Like it or lump it, the rumours of Wayne Rooney returning to Everton are gathering pace. According to some, the deal could be done by the end of the week.
Given the manner in which the Blues have been doing transfer deals this week, that would not be surprising at all.
The general consensus is that the Manchester United captain will be making the move to Goodison Park on loan, with United happy to get him off the wage bill as he enters the final two years of his current contract.
While most sources agree that it is a loan move being discussed, nobody seems to be able to agree on the terms of that deal.
The Guardian are reporting that Everton will pay all of his £250,000 per week wages next season, the Liverpool Echo say they would offer him £150,000 a week while several others claim the fee will be split between the two clubs.
So what would represent the best deal for Everton? Most would argue that it’s the latter of the three.
Paying all of his £250,000-a-week wages would make very little sense; even now that money seems to be no object. That’s an exorbitant fee, especially for a player who is unlikely to be a regular starter at any point next season.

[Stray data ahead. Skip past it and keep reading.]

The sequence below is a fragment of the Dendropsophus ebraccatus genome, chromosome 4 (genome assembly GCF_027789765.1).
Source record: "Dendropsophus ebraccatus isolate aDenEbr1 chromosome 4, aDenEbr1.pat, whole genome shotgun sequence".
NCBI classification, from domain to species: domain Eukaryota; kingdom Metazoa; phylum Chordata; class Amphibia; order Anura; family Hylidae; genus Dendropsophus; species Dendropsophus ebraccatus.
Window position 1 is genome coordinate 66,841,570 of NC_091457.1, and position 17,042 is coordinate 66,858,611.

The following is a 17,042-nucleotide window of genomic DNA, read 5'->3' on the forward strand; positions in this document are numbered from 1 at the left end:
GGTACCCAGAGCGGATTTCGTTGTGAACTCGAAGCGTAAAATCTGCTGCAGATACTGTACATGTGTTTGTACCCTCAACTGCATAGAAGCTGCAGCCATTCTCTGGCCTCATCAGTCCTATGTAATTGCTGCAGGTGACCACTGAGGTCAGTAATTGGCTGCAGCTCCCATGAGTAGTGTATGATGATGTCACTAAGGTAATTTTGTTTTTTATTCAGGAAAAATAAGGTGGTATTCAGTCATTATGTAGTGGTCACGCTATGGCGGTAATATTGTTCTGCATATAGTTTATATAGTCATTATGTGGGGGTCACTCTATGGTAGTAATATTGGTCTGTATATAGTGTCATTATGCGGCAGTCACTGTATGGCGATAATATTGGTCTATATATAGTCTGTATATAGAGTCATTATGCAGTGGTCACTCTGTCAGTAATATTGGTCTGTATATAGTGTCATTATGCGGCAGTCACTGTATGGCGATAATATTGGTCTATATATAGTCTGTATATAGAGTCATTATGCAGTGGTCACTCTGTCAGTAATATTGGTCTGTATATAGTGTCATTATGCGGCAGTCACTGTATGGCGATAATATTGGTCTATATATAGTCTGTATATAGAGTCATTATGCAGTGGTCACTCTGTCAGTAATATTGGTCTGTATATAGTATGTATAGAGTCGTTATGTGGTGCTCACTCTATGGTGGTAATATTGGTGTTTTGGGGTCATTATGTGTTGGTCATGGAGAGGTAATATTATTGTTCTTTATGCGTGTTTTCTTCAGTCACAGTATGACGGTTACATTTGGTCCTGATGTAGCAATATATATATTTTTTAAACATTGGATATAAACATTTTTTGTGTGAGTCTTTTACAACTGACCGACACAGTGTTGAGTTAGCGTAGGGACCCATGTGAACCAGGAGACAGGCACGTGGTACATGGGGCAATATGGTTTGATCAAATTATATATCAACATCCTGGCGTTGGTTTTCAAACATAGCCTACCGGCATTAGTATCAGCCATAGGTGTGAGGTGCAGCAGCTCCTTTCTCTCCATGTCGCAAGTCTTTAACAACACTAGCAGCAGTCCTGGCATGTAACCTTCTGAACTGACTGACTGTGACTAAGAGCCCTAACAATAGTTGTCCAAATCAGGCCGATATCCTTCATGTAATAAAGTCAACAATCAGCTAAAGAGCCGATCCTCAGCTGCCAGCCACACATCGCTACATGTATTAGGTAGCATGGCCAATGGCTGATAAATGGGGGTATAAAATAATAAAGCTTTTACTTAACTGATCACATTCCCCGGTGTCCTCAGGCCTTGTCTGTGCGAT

£150,000 would be a more agreeable figure but even then, it’s high. That would still make Rooney the highest earner at the club by some distance and, again, given he’s not likely to be a key player, it would be a high price to pay.
Knock £25,000 off of that though and the deal makes sense. Rooney would still be the highest earner but the disparity between him and others in the squad would not be as great.
Add in the money Everton could make from the likes of shirt sales, brand recognition and all the other commercial benefits that a worldwide name like Rooney brings to a club and the wages would look like a bargain.
This is likely to move forward quickly this week, given that’s how Everton works these days. If it does go through, it’ll be interesting to discover what Rooney will earn at Goodison Park.
What would be the best deal for Everton and Rooney?
This poll is closed
Pay all his wages (£250,000)
Pay half or less of his wages (£100,000-£125,000)
Pay more than half of his wages (£125,000-£150,000)